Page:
Are you a landlord or tenant? If so, it is vital to understand the role and function of the rental housing tribunal.
In this guide, we will explore the function and workings of the rental housing tribunal (“the tribunal”). Questions addressed include the following:
The Rental Housing Tribunal is a body appointed in terms of the Rental Housing Act 50 of 1999, to handle disputes between landlords and tenants (of residential property), by way of mediation and arbitration. The main goal of the tribunal is to resolve disputes between the parties without them going to court. In this way, the parties save time, money, and a great deal of aggravation.
In terms of the Rental Housing Act 50 of 1999, a decision of the tribunal has the legal effect of a judgement of the magistrate’s court. This is crucial, as it means that the judgements of the tribunal are enforceable like any court judgement. If a party fails to comply with the order, he may be fined or given a prison sentence.
The tribunal has the authority to deal with all “unfair practices” concerning leased premises. Unfair practices include the following:
The tribunal can rule on most disputes between landlord and tenant, but not all. The tribunal cannot rule on a claim for the ejection of a tenant. Only a court of law can do so.
The first stage of the process is called the mediation stage. An official of the tribunal (named the “mediator”) will attempt to get the parties to settle the dispute. The mediator acts as a sort of referee between the parties. However, he is not empowered to make a ruling. The parties themselves must agree to a proposed settlement. If the parties reach an agreement, it is made an order of the tribunal and has the legal effect of a magistrate’s court judgment.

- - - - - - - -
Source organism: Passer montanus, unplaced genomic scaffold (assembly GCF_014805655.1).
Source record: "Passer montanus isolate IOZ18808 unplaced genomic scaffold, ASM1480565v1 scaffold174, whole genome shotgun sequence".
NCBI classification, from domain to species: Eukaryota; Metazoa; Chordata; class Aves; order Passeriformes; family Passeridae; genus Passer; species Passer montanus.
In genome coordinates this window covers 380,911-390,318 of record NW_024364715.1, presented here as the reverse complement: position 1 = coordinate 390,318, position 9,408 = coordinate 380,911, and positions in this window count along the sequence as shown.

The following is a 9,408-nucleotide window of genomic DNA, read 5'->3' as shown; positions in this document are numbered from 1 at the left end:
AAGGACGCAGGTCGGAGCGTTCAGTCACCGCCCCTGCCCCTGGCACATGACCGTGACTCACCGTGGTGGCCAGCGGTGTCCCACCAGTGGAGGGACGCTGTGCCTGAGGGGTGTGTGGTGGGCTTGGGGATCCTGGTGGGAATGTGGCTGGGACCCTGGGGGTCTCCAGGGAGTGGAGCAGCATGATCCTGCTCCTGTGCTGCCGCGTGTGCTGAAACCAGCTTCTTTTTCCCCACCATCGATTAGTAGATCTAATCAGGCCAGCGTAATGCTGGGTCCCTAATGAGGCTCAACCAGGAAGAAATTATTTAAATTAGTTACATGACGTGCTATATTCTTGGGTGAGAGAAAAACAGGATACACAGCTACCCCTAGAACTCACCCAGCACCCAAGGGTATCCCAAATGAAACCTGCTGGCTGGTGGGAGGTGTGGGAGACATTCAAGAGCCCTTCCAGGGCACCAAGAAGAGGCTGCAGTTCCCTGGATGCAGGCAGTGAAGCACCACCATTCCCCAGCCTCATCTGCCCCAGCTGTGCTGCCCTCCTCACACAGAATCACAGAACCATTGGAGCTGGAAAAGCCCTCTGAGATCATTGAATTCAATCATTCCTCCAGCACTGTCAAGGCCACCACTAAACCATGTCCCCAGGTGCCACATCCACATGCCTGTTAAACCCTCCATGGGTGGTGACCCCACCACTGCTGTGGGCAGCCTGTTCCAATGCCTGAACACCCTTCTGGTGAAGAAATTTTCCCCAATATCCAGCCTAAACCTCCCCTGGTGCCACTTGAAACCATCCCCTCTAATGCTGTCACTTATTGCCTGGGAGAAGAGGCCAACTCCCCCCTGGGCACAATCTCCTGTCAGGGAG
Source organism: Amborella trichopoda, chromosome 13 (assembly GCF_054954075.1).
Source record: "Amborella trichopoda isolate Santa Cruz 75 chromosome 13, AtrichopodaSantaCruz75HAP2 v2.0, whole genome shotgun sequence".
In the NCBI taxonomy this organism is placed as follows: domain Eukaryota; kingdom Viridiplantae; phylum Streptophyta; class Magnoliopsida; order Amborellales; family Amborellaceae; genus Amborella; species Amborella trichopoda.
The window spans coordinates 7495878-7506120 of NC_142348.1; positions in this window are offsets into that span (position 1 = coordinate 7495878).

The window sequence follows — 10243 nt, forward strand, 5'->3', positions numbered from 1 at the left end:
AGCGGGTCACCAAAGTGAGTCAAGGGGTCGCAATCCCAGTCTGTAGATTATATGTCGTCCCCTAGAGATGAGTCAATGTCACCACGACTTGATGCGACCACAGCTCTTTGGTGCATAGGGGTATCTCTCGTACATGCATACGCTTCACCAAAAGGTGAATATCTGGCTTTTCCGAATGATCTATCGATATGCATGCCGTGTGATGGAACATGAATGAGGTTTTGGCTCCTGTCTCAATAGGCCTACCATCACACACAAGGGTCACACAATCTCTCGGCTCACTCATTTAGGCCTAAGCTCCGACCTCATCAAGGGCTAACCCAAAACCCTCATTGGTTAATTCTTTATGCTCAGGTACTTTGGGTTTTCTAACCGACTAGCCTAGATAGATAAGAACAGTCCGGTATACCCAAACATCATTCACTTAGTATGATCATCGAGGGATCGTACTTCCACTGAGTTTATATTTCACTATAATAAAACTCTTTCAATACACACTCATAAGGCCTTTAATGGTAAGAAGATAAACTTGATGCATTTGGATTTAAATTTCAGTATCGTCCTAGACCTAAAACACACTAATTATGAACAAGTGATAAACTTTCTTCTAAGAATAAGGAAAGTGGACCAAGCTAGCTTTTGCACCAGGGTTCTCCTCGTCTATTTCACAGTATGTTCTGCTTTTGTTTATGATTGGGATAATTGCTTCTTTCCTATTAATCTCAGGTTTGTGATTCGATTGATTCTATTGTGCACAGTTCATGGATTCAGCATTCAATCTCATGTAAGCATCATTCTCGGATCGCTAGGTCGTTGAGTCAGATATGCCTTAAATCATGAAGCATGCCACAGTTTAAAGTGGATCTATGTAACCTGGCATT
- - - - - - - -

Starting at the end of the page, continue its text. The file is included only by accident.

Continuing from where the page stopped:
If the parties are not able to settle their dispute at the mediation stage, their dispute will be referred for arbitration. This is fundamentally different from mediation. In arbitration, each party states its case before the arbitrator. Each party may cross-examine the other and may call witnesses. After hearing all the evidence, the arbitrator gives judgment. The judgment has the legal effect of a magistrate’s court judgment.
The tribunal does not charge fees for its services.
Complaints must be lodged in person or by mail or email, at the tribunal office closest to the premises in question (note that while a complaint is being considered, a landlord may not evict a tenant, and a tenant must continue to pay rent.)
The following documentation is required to lodge a complaint:
Once the forms and documents have been lodged:
The process continues with mediation and arbitration, as set out above.
From the time a party lodges a complaint, it should take no more than three months to resolve the dispute. By contrast, a case lodged in the courts can take many months or even years until it is finalised.
After taking a detailed statement, your advisor will guide you on the best course of action to take.
They will advise as to whether your complaint qualifies as an “unfair practice”. If appropriate, they will refer your matter to the tribunal.
They will assist you in drafting a letter of demand to the landlord/tenant calling upon such party to comply with the lease. This letter alone may be enough to resolve the dispute.
If the tribunal rules in your favour, we will assist you in enforcing the ruling.
Should you want to evict your tenant, we will assist you with a formal letter of demand. We will then guide you through the entire eviction process.
Contact us for expert legal advice about the your rental matters.